JULY IN THE GARDEN

This is a busy month in the garden with winter pruning top of the priority list. As day length starts to increase many plants start to show signs of new growth and shrubs like magnolias and camellias are in their prime. It may still be winter but July definitely has a spring feel about it. So many winter and spring flowering bulbs and flowers are coming into full bloom. The vegetable garden is filled with flourishing produce and life is fulfilling. Very few pests or diseases and virtually no weeds make this an enjoyable time in the garden with singularly few chores to be done.

FLOWERS

  • Watering and feeding are vital to keep flowering plants in pristine condition. Continue using 3:1:6 water soluble plant food every 2 to 3 weeks.
  • Dead heading is as important as ever – never allow flowering plants to form seed pods unless you wish to harvest seed.
  • Odd gaps in the garden can still be filled with pansies and violas and a host of other flowering annuals.
  • Petunias perform exceptionally well if planted out now. They are especially suited to window boxes, pots and hanging baskets.

VEGETABLES

  • Sow the last crops of peas and broad bean seed.
  • Sow carrots, turnips, radish and parsnips.
  • Make the last plantings of winter and spring vegetables.
  • Harvesting is important with so many winter crops ready at this time of year.
  • Remove the left-over parts of harvested plants including the roots and get the soil prepared for later spring plantings.

HERBS

  • Most herbs are flourishing at the moment.
  • Feed and water mint to encourage new growth.
  • Plant out parsley seedlings for a bumper spring crop.
  • Sow rocket and wild rocket seeds. Fresh aragula is always welcome.

FRUIT

  • Prune deciduous fruit trees (peach, plum, apricot, nectarine, pear and apple) and spray with lime sulphur to control fungal diseases and insect eggs. Buy new lime sulphur each season as it does not keep from year to year.
  • Grape vines require winter pruning.
  • Plant out new strawberry plants for a late spring harvest.
  • Harvest citrus and avocados.
  • Make sure that trees still laden with crops are watered during dry spells to prevent fruit drop from stress.
  • Apply magnesium sulphate (Epsom salts) to citrus trees.

ORNAMENTALS

  • Cut out old, dead or damaged wood from trees and shrubs.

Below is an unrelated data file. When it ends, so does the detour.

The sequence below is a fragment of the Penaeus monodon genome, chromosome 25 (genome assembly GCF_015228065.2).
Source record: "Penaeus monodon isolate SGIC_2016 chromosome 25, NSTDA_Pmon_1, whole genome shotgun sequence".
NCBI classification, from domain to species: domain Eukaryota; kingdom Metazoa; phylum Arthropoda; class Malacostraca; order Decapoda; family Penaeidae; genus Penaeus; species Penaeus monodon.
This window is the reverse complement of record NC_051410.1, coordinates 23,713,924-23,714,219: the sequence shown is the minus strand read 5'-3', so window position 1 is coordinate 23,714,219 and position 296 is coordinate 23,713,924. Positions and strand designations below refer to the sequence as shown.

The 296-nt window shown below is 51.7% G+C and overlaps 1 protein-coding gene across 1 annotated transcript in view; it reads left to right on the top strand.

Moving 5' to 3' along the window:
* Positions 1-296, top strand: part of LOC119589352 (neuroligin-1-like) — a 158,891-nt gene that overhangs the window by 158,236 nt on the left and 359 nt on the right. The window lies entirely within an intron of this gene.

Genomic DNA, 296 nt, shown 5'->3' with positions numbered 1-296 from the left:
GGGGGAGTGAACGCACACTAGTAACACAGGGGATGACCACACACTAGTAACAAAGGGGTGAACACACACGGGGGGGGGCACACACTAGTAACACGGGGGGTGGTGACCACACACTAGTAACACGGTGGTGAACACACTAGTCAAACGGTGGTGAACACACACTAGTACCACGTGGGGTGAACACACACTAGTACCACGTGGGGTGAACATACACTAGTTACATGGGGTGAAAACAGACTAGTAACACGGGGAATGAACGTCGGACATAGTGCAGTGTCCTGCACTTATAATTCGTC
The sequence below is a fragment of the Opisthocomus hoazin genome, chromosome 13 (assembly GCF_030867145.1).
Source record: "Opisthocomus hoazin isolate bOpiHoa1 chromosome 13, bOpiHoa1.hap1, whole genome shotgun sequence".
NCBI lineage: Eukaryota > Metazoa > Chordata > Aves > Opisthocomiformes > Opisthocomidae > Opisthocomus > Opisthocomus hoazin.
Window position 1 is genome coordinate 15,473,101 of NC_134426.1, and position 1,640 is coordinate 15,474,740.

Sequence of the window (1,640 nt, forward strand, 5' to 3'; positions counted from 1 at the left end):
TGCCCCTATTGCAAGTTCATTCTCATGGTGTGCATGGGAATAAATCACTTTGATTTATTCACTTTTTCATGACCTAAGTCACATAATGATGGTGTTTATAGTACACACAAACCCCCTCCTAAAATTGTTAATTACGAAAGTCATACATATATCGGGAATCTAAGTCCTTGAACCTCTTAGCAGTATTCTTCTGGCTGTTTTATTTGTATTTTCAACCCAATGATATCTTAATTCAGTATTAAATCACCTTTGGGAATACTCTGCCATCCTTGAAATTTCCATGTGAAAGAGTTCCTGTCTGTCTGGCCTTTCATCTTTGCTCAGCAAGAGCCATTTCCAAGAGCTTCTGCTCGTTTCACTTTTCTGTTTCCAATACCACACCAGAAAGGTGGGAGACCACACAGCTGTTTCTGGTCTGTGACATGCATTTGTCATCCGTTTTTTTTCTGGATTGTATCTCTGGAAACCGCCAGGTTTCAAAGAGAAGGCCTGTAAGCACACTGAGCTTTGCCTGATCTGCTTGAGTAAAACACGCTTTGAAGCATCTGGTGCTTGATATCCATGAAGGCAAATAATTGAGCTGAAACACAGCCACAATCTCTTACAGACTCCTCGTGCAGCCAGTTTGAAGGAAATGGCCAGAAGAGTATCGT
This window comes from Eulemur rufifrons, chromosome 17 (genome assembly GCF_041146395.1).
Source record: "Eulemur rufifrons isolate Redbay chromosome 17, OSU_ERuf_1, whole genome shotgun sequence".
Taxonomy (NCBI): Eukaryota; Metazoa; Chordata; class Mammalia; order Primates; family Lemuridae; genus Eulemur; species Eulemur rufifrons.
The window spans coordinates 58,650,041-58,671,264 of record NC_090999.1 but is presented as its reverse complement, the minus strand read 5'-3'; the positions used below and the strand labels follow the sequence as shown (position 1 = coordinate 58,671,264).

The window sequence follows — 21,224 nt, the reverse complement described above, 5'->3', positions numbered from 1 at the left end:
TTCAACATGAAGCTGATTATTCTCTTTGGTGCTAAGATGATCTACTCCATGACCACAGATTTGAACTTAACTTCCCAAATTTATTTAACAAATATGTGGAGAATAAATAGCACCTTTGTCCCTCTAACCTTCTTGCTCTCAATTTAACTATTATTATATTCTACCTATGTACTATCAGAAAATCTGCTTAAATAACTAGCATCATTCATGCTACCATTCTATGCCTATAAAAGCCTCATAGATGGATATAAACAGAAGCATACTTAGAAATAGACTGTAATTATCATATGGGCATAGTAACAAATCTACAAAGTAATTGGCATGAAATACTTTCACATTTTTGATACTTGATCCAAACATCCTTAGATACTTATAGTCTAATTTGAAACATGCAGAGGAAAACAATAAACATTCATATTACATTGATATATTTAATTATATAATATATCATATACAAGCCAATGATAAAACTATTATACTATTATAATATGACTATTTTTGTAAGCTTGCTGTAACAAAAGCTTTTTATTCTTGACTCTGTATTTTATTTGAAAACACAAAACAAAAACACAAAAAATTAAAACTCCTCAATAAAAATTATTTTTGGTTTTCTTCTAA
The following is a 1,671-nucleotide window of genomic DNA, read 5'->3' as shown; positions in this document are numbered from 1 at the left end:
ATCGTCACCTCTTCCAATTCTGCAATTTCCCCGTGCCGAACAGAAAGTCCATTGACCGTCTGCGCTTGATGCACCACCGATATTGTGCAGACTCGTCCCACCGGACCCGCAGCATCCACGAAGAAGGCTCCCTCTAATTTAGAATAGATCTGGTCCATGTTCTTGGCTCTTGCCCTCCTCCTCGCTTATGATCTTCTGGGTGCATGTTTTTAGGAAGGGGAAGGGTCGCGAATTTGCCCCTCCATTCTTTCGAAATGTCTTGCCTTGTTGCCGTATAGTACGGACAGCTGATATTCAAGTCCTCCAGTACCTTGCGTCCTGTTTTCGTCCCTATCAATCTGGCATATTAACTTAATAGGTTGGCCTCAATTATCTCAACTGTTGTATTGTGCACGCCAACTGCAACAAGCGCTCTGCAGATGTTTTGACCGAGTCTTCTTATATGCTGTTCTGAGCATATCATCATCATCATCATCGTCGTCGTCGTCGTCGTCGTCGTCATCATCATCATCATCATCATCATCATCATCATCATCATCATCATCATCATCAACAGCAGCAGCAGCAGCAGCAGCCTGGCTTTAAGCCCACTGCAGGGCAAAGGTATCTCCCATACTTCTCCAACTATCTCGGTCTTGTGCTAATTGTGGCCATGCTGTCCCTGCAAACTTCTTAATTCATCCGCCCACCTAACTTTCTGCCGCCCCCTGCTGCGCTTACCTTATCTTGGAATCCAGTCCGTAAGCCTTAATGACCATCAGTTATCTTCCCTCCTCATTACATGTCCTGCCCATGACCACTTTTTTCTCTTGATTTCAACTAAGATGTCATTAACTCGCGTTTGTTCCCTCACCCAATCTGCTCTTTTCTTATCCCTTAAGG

• With regards to winter pruning be aware of what flowering shrubs not to prune. Hydrangeas, weigelas, deutzias, philadelphus and many other spring flowering shrubs must not be cut back in winter but rather immediately after flowering.
  • Ideal time to neaten and tidy formal or clipped hedges. Prune them back to size and shape before spring growth commences.
  • An appropriate time to purchase new aloes for the garden whilst they’re in bloom. It makes selection that much easier.
  • Succulents are in their prime and also ready for planting into the garden or pots and containers.
  • Mulch hydrangeas with a layer of compost and well-rotted kraal manure.
  • Water winter rainfall plants like proteas and their many relatives. It’s also a good time to purchase and plant out young plants of proteas and other types of Cape fynbos.
  • Water hellebores as they bloom during the middle of winter.
  • Cut back day lily foliage and mulch the plants for a spectacular late spring display.
  • Seasonal fillers for planting now – osteospermums, argyranthemums, pelargoniums, petunias, calibrachoas.

ROSES

  • July is pruning month. Make sure that all tools are sharp and are disinfected after each rose is pruned. This minimises the transference of diseases from one bush to the next.
  • Spray with fresh, new season lime sulphur immediately after pruning.
  • Dig compost into the rose beds and apply a new layer of mulch around the bushes.
  • Feed roses with a complete or balanced fertiliser after digging in the compost.
  • Water well after pruning and mulching. Continue at 7 to 10-day intervals.
  • Transplant roses that need to be moved into a new position. Prune back before digging them out.
  • Check standard rose ties and renew if necessary.

LAWNS

  • Time to have all lawn mowing and trimming equipment serviced so that it’s ready for action in early spring.
  • Mow evergreen lawn grass varieties with the blades set on high. They need to have longer leaf blades in order to grow well.
  • Look out for winter weed infestations like chickweed.

GENERAL MAINTENANCE

  • Check tree stakes and ties. Renew where necessary.
  • Repair fences, pergolas and other garden structures.
  • Turn over the compost heap.
  • Spray driveways, paths and hard surface areas for any winter weeds that may have sprung up.

 

Every gardener knows that under the cloak of winter lies a miracle.

 

DISCLAIMER:  The information presented on this website is intended solely as a general guide. We neither endorse specific plant varieties over others nor claim expertise in stock performance. All information is believed to be accurate, based on private inquiries and experiences, and is provided in good faith. Blackwood’s, including its employees, disclaims any responsibility for harm, loss, cost, or damage arising from the use or reliance upon any information on this website, especially if any part of the information proves to be inaccurate or incomplete. Please note that the displayed photos are not representative of current stock but are used for illustrative purposes only.